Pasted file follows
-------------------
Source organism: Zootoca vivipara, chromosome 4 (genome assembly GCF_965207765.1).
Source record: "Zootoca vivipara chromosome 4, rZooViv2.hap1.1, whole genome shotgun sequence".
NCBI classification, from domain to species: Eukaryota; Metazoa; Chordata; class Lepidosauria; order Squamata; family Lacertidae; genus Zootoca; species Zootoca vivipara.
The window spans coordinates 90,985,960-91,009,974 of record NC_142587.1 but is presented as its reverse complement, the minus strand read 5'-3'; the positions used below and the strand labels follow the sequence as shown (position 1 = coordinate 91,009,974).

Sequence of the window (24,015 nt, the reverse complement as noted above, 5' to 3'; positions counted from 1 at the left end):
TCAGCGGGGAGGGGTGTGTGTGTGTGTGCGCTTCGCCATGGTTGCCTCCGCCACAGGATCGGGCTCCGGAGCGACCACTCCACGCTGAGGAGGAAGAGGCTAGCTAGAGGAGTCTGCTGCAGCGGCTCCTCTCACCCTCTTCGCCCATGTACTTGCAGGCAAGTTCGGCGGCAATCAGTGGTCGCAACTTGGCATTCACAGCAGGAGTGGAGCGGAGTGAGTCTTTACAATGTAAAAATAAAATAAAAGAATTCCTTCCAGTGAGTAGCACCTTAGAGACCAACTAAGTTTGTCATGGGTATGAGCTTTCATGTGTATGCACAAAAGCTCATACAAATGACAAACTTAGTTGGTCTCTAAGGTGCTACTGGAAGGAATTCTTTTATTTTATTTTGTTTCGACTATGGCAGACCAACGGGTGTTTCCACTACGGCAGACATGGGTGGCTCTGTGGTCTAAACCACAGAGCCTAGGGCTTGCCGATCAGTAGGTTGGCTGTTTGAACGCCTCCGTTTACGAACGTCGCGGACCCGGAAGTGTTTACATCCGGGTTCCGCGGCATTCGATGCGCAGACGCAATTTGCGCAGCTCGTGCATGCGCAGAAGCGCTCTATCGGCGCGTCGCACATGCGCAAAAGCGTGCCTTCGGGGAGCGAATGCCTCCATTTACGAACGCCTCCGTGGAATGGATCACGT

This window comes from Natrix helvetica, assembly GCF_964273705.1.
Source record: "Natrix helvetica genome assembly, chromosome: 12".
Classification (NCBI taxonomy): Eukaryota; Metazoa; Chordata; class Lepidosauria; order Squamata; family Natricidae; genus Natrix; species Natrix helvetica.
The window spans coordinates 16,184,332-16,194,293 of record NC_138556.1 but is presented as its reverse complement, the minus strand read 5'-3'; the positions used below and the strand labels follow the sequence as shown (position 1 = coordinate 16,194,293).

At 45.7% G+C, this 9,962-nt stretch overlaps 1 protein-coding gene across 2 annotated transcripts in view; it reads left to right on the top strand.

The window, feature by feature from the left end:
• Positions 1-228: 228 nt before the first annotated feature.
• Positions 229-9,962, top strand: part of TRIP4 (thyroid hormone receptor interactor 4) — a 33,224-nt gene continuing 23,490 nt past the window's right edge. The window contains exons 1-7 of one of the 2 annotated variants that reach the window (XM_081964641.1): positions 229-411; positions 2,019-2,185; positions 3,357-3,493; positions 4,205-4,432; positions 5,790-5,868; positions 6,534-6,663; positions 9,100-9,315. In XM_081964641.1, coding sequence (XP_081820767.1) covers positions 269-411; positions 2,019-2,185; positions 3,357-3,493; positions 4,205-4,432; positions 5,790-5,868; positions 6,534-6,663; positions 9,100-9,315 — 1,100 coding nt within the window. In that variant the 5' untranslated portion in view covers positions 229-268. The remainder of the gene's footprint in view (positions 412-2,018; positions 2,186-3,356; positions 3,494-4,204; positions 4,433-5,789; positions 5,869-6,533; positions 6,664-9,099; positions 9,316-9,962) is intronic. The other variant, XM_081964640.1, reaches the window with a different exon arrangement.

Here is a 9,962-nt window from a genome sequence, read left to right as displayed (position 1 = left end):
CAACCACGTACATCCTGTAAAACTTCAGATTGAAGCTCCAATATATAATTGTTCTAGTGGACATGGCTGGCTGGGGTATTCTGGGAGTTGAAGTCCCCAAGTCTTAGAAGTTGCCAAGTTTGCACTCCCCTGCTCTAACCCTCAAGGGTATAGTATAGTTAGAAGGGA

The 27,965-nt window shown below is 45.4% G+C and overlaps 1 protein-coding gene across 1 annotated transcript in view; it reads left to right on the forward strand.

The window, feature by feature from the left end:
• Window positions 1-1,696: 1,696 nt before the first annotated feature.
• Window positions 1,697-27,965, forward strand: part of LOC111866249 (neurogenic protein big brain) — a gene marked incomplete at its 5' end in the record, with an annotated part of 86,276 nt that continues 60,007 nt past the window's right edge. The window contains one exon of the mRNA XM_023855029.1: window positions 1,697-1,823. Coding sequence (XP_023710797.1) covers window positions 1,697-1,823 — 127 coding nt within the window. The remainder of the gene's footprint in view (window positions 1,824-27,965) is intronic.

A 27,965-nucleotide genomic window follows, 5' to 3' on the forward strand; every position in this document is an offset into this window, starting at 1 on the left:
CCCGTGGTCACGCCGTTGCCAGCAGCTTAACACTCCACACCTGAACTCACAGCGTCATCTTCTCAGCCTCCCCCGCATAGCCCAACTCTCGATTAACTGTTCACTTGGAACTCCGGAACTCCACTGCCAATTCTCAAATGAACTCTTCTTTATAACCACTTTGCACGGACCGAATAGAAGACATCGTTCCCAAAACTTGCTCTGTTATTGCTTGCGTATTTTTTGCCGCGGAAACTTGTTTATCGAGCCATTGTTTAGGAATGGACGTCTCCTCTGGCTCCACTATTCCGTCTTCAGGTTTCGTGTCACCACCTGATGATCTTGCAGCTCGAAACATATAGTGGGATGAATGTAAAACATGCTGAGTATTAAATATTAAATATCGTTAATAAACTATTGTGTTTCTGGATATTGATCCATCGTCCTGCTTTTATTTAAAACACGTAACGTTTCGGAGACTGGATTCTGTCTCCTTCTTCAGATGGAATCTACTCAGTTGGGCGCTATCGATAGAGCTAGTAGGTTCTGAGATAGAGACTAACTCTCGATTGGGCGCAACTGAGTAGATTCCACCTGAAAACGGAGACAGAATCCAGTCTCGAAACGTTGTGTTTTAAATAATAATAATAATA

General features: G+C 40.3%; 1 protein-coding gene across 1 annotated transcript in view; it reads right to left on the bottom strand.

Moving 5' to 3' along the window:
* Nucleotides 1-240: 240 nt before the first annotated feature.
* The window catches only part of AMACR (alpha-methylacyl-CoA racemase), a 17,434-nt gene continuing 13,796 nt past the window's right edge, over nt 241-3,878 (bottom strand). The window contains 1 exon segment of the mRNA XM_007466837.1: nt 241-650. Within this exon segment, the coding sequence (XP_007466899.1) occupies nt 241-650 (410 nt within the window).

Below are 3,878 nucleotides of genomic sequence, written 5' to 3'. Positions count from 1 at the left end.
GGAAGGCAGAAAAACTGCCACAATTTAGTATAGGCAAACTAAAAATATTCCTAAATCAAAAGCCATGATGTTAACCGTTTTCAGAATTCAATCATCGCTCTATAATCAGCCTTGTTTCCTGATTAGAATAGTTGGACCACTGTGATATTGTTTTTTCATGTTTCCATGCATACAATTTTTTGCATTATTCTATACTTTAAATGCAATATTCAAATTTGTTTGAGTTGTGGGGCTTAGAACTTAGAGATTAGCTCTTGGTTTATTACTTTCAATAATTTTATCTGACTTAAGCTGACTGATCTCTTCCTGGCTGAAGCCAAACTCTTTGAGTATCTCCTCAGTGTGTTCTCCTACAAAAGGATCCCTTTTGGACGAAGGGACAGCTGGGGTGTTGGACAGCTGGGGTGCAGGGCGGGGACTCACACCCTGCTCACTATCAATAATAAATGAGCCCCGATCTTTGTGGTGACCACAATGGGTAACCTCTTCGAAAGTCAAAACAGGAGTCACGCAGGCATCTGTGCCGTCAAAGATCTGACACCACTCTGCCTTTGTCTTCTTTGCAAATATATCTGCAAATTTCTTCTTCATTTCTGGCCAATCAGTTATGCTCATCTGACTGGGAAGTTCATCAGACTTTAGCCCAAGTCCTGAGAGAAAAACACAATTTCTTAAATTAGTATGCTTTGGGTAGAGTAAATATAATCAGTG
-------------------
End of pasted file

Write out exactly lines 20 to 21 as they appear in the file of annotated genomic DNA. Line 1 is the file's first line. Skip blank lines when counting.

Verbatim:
• Window positions 1,697-27,965, forward strand: part of LOC111866249 (neurogenic protein big brain) — a gene marked incomplete at its 5' end in the record, with an annotated part of 86,276 nt that continues 60,007 nt past the window's right edge. The window contains one exon of the mRNA XM_023855029.1: window positions 1,697-1,823. Coding sequence (XP_023710797.1) covers window positions 1,697-1,823 — 127 coding nt within the window. The remainder of the gene's footprint in view (window positions 1,824-27,965) is intronic.

A 27,965-nucleotide genomic window follows, 5' to 3' on the forward strand; every position in this document is an offset into this window, starting at 1 on the left: